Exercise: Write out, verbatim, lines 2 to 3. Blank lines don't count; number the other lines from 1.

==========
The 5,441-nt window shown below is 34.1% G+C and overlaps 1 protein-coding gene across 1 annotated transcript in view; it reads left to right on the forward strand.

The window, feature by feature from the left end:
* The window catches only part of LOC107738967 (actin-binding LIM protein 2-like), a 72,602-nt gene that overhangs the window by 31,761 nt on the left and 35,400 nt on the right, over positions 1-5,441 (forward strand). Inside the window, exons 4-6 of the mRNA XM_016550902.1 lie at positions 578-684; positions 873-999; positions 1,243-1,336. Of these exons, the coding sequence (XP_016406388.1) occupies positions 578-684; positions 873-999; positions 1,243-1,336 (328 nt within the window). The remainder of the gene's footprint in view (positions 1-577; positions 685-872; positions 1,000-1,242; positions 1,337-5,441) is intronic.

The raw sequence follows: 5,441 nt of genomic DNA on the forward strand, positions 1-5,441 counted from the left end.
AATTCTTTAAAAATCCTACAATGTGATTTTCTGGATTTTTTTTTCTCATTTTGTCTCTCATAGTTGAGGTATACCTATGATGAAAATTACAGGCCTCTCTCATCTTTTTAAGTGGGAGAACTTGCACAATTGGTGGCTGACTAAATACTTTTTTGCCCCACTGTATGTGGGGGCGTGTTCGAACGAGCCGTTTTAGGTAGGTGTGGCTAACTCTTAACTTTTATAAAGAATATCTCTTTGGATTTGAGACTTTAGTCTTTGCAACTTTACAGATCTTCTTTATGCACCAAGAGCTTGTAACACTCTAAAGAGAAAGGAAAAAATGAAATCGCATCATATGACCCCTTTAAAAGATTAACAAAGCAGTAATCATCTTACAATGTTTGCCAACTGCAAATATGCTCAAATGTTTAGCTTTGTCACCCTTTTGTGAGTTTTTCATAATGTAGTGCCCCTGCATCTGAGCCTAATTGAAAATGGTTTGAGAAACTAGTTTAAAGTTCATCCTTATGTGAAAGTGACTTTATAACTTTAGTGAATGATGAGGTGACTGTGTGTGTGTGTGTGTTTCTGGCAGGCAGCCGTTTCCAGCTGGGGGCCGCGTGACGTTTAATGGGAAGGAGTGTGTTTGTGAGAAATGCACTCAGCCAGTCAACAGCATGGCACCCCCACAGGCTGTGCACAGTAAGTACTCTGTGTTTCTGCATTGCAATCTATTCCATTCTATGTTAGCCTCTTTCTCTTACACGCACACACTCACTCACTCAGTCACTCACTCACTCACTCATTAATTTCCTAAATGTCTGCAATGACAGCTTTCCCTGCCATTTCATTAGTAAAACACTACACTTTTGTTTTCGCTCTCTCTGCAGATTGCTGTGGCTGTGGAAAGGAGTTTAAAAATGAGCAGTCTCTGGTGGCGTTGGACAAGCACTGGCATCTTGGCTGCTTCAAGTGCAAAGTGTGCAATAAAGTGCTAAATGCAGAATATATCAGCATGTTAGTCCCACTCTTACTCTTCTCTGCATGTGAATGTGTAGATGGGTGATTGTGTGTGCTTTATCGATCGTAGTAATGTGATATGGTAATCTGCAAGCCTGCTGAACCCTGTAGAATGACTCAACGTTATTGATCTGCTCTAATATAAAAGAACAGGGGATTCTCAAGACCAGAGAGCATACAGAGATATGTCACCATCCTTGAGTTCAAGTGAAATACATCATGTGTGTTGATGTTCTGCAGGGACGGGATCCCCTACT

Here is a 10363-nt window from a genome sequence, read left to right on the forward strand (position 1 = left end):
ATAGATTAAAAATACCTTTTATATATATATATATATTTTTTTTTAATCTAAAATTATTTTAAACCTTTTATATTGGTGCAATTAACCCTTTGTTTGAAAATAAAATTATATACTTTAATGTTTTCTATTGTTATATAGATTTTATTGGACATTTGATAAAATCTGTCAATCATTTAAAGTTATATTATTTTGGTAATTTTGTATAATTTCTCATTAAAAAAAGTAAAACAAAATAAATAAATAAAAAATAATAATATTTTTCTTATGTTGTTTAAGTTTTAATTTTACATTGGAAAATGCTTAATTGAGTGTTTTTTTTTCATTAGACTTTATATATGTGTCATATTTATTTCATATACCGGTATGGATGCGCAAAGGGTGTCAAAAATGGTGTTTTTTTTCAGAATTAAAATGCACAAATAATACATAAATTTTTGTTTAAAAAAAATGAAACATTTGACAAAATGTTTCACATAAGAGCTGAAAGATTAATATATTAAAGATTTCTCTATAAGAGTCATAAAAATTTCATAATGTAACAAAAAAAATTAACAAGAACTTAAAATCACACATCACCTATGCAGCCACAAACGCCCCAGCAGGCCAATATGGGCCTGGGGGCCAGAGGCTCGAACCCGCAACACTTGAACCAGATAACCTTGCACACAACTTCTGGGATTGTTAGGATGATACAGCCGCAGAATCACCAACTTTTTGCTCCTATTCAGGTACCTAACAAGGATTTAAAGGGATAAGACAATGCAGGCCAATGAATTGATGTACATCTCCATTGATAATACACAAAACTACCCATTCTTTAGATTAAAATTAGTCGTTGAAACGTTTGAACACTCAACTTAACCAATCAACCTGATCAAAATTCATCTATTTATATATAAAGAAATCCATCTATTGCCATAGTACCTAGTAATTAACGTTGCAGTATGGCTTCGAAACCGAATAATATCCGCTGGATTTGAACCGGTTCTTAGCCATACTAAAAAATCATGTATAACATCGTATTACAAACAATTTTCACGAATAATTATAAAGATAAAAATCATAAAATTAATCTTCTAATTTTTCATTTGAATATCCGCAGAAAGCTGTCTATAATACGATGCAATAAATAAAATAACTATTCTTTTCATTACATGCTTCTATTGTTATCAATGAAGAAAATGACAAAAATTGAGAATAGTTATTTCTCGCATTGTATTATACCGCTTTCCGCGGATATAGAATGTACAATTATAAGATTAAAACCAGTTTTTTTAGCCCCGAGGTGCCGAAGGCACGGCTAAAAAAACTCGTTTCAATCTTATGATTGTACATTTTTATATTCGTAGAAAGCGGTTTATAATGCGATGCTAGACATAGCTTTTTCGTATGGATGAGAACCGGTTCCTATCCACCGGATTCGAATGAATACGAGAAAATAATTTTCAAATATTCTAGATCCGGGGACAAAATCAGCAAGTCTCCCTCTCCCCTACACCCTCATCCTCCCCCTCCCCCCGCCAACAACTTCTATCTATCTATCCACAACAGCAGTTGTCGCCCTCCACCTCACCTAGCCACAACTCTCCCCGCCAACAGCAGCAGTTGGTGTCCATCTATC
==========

The window, feature by feature from the left end:
* The window catches only part of LOC107738967 (actin-binding LIM protein 2-like), a 72,602-nt gene that overhangs the window by 31,761 nt on the left and 35,400 nt on the right, over positions 1-5,441 (forward strand). Inside the window, exons 4-6 of the mRNA XM_016550902.1 lie at positions 578-684; positions 873-999; positions 1,243-1,336. Of these exons, the coding sequence (XP_016406388.1) occupies positions 578-684; positions 873-999; positions 1,243-1,336 (328 nt within the window). The remainder of the gene's footprint in view (positions 1-577; positions 685-872; positions 1,000-1,242; positions 1,337-5,441) is intronic.